Investment in a Late Career Retention Strategy Policy to Practice – Investing in Your Workforce September 15, 2014 Prepared by the Nursing Health Services Research Unit Knowledge Translation and Exchange Program University of Toronto site
2012/2013 Late Career Nursing Initiative (LCNI)Evaluation Objectives & Methods • Assess the extent to which special projects align with MOHLTC action plans (document analysis) • Characterize employer-perceived barriers and facilitators to implementation of the LCNI across healthcare facilities and benefits resulting from participating in the initiative (interviews with leaders) • Characterize and quantify specific project characteristics and nurse experiences with the LCNI and determine the extent to which they vary at the individual and organizational levels (surveys of LCNs) • Evaluate the effect of LCNI participation, project characteristics, nurse experiences with the LCNI and nurse demography on self-reported outcome measures including job satisfaction and career intentions (surveys of LCNs) • Evaluate the effect of LCNI participation, project characteristics, nurse experiences with the LCNI and nurse demography on administratively-recorded absenteeism and turnover (absentee information and turnover data)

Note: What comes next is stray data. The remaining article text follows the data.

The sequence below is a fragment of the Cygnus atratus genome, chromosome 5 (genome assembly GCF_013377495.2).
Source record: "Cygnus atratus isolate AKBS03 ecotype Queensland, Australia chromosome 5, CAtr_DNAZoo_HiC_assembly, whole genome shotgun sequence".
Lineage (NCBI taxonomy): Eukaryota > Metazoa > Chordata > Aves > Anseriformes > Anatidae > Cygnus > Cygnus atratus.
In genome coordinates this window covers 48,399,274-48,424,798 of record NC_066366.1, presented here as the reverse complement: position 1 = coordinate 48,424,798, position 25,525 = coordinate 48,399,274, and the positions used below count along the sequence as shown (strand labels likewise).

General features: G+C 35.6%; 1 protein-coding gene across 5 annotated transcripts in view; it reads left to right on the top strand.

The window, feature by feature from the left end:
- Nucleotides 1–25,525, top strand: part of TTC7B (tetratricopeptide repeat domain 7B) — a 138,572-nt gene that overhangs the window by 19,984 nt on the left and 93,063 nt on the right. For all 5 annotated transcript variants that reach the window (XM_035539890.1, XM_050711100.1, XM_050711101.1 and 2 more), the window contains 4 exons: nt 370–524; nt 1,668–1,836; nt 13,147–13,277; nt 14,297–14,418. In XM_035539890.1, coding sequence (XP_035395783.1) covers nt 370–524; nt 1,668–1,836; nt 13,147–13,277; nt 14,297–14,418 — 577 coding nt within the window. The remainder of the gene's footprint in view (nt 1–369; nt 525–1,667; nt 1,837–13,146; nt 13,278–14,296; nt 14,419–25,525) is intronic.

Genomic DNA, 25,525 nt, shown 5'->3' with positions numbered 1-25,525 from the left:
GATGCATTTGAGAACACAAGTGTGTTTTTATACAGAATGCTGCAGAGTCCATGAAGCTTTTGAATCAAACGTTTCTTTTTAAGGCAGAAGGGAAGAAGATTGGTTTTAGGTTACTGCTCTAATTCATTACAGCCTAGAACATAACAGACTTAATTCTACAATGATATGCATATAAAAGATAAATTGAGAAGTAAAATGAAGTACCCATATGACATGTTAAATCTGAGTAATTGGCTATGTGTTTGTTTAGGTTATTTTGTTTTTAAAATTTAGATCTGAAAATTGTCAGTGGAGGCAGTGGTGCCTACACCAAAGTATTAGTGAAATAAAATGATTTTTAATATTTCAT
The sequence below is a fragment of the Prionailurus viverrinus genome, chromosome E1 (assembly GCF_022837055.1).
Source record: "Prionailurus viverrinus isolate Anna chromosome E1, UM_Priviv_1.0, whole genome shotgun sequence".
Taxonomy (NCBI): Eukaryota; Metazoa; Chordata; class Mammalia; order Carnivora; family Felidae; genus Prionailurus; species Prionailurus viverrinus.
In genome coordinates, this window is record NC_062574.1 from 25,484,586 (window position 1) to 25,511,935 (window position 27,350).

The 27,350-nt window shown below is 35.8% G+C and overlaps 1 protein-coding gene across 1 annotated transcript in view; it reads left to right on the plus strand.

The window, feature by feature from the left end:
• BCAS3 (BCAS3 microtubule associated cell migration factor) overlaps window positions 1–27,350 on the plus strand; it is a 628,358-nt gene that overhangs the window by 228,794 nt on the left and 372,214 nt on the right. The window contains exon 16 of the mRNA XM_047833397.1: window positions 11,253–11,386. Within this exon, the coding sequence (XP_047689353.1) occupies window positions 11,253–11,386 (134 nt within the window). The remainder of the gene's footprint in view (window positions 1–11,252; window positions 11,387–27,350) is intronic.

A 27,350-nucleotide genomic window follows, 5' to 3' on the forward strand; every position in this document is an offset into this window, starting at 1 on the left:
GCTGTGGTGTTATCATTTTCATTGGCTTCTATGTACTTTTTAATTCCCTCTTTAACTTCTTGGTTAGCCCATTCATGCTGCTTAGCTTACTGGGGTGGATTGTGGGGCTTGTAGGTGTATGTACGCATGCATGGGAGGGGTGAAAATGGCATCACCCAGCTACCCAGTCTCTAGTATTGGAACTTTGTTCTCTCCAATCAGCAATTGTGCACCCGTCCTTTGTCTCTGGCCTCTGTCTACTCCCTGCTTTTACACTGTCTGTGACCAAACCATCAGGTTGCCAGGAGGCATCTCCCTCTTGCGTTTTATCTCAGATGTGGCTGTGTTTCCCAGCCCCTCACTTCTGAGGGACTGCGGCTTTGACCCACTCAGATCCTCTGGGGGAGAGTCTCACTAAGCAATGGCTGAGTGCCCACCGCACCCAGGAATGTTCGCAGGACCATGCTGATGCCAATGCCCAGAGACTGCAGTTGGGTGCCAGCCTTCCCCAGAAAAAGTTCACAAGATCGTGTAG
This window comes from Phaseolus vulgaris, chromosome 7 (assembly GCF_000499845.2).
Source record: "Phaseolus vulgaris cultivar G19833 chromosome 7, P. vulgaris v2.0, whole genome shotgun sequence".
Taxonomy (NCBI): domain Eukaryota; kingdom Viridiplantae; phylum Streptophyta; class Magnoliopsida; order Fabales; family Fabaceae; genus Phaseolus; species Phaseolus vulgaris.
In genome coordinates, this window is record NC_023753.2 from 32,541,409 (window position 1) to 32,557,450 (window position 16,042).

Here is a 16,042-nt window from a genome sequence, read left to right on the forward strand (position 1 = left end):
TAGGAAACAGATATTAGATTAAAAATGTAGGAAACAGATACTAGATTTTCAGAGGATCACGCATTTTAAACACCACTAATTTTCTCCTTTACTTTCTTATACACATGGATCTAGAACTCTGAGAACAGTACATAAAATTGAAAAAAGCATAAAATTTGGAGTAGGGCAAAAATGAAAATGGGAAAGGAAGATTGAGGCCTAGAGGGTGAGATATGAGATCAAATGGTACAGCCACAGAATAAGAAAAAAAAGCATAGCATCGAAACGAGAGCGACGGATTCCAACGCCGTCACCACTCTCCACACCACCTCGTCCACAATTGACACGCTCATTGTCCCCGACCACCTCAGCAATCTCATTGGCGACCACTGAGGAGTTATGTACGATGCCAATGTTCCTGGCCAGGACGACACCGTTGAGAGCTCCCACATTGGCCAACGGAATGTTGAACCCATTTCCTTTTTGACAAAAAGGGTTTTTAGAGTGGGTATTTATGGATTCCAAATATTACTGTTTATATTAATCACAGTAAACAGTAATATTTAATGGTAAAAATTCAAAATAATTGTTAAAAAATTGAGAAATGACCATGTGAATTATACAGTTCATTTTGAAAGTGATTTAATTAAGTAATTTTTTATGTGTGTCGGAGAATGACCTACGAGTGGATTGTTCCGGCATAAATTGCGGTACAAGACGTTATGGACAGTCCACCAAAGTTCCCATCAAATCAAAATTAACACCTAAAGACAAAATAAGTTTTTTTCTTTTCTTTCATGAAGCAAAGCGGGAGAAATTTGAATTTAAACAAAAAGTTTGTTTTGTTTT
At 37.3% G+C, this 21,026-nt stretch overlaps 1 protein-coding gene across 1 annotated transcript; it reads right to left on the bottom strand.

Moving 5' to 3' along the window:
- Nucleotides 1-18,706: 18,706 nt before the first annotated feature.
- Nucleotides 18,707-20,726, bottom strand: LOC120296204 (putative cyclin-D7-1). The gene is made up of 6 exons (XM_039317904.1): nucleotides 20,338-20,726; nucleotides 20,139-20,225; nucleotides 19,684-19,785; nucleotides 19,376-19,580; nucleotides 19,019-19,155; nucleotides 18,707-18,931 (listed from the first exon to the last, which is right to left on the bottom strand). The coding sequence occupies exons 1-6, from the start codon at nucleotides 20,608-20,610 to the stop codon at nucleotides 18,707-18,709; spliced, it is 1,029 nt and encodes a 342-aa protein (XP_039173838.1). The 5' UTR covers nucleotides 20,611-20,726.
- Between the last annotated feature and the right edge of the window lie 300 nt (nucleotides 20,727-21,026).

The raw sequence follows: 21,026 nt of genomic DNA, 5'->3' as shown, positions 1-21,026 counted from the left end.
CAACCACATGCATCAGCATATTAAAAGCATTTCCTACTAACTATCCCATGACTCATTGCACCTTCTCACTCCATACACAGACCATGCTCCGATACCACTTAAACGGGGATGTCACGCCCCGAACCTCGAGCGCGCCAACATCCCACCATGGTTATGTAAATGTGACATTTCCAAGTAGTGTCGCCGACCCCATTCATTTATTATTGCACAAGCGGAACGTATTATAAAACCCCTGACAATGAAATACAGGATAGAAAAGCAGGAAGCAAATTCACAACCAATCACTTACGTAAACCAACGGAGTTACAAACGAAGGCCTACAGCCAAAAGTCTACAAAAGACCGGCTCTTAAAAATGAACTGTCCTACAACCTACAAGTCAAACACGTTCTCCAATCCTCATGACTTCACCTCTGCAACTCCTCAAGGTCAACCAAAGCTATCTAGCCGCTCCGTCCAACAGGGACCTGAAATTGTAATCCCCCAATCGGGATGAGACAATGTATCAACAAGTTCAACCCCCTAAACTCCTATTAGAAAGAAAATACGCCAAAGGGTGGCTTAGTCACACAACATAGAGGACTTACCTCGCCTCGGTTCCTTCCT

2012/2013 LCNI Evaluation Characteristics of Participating Organizations Sample characteristics: • Of 184 funded organizations, 47 organizations participated in the Evaluation (24 Acute Care + 3 Home Care + 20 Long-Term Care - 25.5%) from 14 LHINs • Surveys: 761 received (404 paper-based + 357 online) (response rate ~ 35%) • Interviews: 59 completed (33AC, 3HC, 23 LTC) with the leaders from participating organizations; 17 with the leaders from non-participating organizations • Absentee & turnover data received from 21 sites
2012/2013 LCNI EvaluationParticipating Organizations by LHIN and Sectors Total: 47 sites (25.5%) Legend: AC – Acute Care LTC – Long-Term Care HC – Home Care Evaluation coverage (%)